To fill the gap between R&D and commercialization, the business incubator therefore plays an important role in entrepreneurial development. The university business incubators (UBIs) play an important role in transferring basic research or academic research from universities to industry. Business incubator and technology incubator are a kind of infrastructure geared to support and nurture the development of small and medium-sized enterprises (SMEs) (Barrow 2001 ; Bøllingtof and Ulhøi 2005). Business incubator provides business assistance to fi rms in the early stages of development to increase fi rm survival rates (Bøllingtof and Ulhøi 2005 ; Bøllingtof 2012). Business incubators typically provide office space, administrative support and mentoring services (Peters et al. 2004). Technology incubators are business incubators focusing on new companies with advanced technologies and often have the characteristics shown in < Table 2 >. Generally, technology incubators are known under various names such as innovation centres, science parks and technology centres (OECD 1997). The incubator resources could help young entrepreneurial firms access new knowledge, expertise and industrial networks (Barrow 2001; Rothschild and Darr 2005).
Characteristics of technology incubators
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Note: x = Essential feature of technology incubator o = Desirable feature of technology incubator Source: The Working Group on Innovation and Technology Policy (TIP) of the OECD Committee for Scientific and Technological Policy (CSTP).
< Fig. 1 > demonstrates a schematic presentation of technology incubator. The university business incubator provides services such as laboratories and equipment, management and technical support, legal advice and networkings which add value to incubating companies (OECD 1997, 2010). Given the high risks associated with the formation of new enterprises, many governments attempt to use technology incubator as a vehicle for linking technology, entrepreneurs, small and large firms and sources of capital for technology development and commercialisation (OECD 1997 ; Lofsten and Lindelof 2005 ; McAdam and McAdam 2008 ; Wonglimpiyarat 2010).
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Schematic presentation of technology incubator

Source: OECD (1997)

- 2.2 Triple Helix Model
Given that innovation is increasingly regarded as an important factor in driving economic growth, the nation needs policy coordination among various agents participating in the innovation system to promote sustainable economic growth and long-term competitiveness (Lundvall 1998 ; Freeman 1987). The governments in developing countries are considered the national agents playing a crucial role in strengthening technological capability to support the national system of innovation. Promoting S&T specialization would influence a nation’s future economic performance since countries with technological strengths in rising areas are likely to benefit from increasing returns, which in turn allow them to expand technological and production capabilities (Archibugi and Michie 1997).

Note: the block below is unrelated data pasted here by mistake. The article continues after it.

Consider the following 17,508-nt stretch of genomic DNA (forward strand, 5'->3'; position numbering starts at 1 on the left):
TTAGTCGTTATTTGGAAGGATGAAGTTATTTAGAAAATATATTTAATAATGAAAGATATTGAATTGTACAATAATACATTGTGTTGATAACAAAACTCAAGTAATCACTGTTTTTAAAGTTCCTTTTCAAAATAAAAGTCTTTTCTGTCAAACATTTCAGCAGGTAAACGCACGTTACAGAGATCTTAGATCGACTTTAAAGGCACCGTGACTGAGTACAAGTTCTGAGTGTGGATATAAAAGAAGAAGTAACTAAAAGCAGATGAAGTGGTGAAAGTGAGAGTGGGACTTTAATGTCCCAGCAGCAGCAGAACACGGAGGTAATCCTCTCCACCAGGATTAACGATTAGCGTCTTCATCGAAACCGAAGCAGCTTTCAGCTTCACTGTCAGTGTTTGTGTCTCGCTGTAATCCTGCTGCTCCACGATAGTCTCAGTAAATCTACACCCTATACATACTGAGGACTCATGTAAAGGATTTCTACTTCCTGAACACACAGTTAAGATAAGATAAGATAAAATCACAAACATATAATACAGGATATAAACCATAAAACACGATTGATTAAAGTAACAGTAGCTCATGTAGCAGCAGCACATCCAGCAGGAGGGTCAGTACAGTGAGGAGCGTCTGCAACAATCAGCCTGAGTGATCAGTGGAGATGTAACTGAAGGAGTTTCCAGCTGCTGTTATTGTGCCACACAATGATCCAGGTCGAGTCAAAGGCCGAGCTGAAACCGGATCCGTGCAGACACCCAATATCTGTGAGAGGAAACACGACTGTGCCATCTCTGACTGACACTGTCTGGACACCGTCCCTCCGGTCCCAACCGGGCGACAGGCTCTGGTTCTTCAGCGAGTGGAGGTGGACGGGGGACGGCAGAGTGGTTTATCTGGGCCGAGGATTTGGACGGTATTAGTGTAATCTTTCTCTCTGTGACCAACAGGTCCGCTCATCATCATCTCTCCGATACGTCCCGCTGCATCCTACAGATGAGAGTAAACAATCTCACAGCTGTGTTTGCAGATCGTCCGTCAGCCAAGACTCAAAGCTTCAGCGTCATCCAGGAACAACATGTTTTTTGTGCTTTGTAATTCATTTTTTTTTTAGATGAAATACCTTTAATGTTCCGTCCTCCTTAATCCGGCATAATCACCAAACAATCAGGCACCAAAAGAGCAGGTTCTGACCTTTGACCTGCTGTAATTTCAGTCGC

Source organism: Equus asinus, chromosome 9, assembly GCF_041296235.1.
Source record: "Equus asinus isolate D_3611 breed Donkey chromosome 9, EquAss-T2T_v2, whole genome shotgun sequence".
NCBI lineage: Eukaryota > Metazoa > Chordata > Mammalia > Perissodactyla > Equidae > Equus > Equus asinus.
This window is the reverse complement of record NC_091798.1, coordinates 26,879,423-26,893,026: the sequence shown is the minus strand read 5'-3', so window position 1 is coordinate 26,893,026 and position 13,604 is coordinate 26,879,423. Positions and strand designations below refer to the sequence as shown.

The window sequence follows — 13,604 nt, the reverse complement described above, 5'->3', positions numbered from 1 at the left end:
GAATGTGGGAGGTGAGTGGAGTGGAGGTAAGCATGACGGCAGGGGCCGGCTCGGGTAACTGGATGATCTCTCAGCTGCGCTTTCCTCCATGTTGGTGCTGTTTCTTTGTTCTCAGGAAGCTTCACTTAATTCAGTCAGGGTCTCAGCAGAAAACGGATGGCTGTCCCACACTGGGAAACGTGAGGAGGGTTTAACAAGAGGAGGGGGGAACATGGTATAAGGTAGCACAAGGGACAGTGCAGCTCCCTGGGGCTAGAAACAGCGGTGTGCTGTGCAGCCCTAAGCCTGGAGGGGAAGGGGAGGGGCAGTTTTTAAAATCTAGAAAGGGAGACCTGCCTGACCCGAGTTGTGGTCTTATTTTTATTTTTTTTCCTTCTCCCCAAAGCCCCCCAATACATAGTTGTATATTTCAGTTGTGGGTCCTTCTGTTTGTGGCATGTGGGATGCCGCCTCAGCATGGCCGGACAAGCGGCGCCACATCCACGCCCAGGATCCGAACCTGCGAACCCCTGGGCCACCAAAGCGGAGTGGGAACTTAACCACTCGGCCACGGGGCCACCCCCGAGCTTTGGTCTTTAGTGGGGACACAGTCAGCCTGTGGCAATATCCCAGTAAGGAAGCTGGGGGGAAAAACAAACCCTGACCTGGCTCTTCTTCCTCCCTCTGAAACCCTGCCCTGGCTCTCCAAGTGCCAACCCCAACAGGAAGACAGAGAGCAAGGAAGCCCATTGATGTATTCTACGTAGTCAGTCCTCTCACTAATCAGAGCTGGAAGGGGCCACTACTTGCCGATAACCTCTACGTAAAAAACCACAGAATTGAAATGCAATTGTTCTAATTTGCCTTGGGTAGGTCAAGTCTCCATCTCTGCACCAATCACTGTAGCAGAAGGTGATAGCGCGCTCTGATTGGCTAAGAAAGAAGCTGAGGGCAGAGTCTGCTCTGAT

< Fig. 2 > illustrates the Triple Helix model emphasising the integration of three institutional spheres (university-industry-government relations). The networks connecting the productive sector and the government aim to enhance economic development and competitiveness. The Triple Helix model postulates an interaction among the institutional spheres to foster the conditions for innovation in both advanced industrial and developing economies. (Etzkowitz 2002, 2004, 2011 ; Etzkowitz and Leydesdorff 1998, 2000 ; McEvily et al. 2004). The interactions help facilitate the move of technologies from universities/research organizations to the private sector. It is argued that the government policies should support these interactions for knowledge generation and industrial development (Etzkowitz and Leydesdorff 1998, 2000 ; Gay and Dousset 2005).
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Triple Helix model

Source: Etzkowitz (2002), Etzkowitz and Leydesdorff (1998, 2000)

3. BACKGROUND OF RESEARCH UNIVERSITIES AND POLICIES TO SUPPORT UNIVERSITY TECHNOLOGY COMMERCIALISATION
The Thai government has enacted various sets of policies and programs as a means to revive the economy after the 1997 financial crisis. The National Economic and Social Development Plan and SME Promotion Master Plan are major SME policies to support entrepreneurship. Realising the importance of SMEs in terms of job creation and economic growth, the government has paid special attention towards supporting new start-ups and entrepreneurial ventures. The eleventh National Economic and Social Development Plan (Years 2012-2016) is a continuation of the tenth plan (Years 2007-2011) placing emphasis on SME development in order to meet the challenges of the 21 st century.
The Thai government has played a significant role in establishing the national research universities so as to increase research outputs in the fields of study that are important to national competitiveness. To enhance national competitiveness, the government has set the policies to develop the National Research University program in 2009. The Office of the Higher Education Commission has selected nine universities as flagship national research universities to improve research capacity and promote university research for production which would further support social and economic development. The national research universities are Chulalongkorn University, Thammasat University, Mahidol University, Kasetsart University, King Mongkut’s University of Technology Thonburi, Chiang Mai University, Khon Kaen University, Suranaree University of Technology, and Prince of Songkla University. The purpose of establishing national research universities is to encourage entrepreneurship and research commercialisation.